Myanmar's new president told Parliament on Monday that his government is trying to ease tensions with opposition parties and seek better relations with the country's numerous ethnic groups.
In his first speech to Parliament, President Thein Sein did not mention that he had met on Friday with pro-democracy leader Aung San Suu Kyi, who was released from seven years of house arrest in November. Suu Kyi told reporters that she was "happy and satisfied" with the talks.
Thein Sein, who served as prime minister under the previous military junta, is considered a moderate compared to previous leaders. He took power in March following elections in November that critics said were designed to create a nominally civilian government controlled by the military.
Suu Kyi's National League for Democracy party boycotted the elections, saying they were undemocratic.
Thein Sein said his government is trying to "ease the tension" with political groups who "still do not accept the country's constitution."
That charter, which gives the military a continued prominent role in government, was approved in a 2008 referendum and came into effect in January this year.
Myanmar came under military rule in 1962 and political dissent was brutally suppressed. Suu Kyi's party swept the last elections in 1990 but was barred from taking power.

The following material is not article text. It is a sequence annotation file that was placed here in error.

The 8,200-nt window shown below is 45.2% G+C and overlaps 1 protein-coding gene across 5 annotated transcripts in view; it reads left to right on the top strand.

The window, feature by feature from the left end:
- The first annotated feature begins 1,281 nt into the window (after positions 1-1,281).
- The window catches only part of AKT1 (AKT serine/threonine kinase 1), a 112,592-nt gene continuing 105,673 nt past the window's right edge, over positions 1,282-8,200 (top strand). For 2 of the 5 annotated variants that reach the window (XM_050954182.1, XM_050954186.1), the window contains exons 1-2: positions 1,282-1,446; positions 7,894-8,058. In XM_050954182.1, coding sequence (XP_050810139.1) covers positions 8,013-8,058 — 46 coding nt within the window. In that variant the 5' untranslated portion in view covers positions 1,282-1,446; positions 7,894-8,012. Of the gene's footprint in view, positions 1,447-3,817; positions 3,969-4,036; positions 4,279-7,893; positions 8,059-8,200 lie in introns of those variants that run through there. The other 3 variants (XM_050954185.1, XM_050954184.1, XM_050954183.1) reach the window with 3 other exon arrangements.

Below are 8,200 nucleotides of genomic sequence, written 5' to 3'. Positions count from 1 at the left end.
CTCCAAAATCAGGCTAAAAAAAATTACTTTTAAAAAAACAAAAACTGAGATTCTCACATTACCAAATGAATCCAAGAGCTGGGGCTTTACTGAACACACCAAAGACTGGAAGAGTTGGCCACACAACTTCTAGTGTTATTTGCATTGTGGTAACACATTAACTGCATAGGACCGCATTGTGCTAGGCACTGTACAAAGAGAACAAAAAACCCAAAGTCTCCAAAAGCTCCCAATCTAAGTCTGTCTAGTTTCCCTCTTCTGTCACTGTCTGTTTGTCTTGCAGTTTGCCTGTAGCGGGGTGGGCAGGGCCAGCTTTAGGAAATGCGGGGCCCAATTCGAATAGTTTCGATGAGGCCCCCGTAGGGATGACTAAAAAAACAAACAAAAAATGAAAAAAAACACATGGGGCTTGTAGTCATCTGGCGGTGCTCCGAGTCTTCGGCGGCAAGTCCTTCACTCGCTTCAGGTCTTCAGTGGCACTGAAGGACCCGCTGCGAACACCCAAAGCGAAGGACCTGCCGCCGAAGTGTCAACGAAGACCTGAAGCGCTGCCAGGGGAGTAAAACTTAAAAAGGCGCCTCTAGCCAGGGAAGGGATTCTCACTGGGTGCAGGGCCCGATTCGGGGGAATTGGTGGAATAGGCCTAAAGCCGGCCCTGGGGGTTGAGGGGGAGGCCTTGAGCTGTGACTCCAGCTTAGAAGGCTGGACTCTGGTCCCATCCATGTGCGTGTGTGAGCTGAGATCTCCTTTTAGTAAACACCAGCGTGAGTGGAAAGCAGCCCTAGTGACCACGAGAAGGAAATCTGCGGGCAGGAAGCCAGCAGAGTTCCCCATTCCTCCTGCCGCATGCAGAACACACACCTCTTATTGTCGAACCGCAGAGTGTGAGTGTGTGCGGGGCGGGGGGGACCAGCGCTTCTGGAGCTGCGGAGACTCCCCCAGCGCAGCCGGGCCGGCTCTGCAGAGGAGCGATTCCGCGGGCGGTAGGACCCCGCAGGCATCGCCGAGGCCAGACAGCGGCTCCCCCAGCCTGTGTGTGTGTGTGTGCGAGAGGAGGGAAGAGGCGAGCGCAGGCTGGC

Thein Sein also said his government is willing to hold peace talks with armed ethnic groups, and that development of the border areas where they live depends on stability.
Critics have accused Thein Sein of creating a facade of liberalization to prompt Western nations to lift sanctions imposed over the country's political and human rights record.
He also told Parliament his government has officially informed the Association of Southeast Asian Nations that Myanmar is ready to take its chairmanship in 2014.
In 2006, Myanmar was pressured to give up its turn in ASEAN's rotating chairmanship due to fears of a Western boycott of all of the group's meetings.
Western nations have also been critical of Myanmar taking over the chairmanship in 2014.
"We trust that ASEAN members will gauge whether a potential chair can advance the organization's credibility and leadership role in the region," U.S. Secretary of State Hillary Rodham Clinton said last month.
ASEAN admitted Myanmar in 1997 despite strong opposition from Western nations.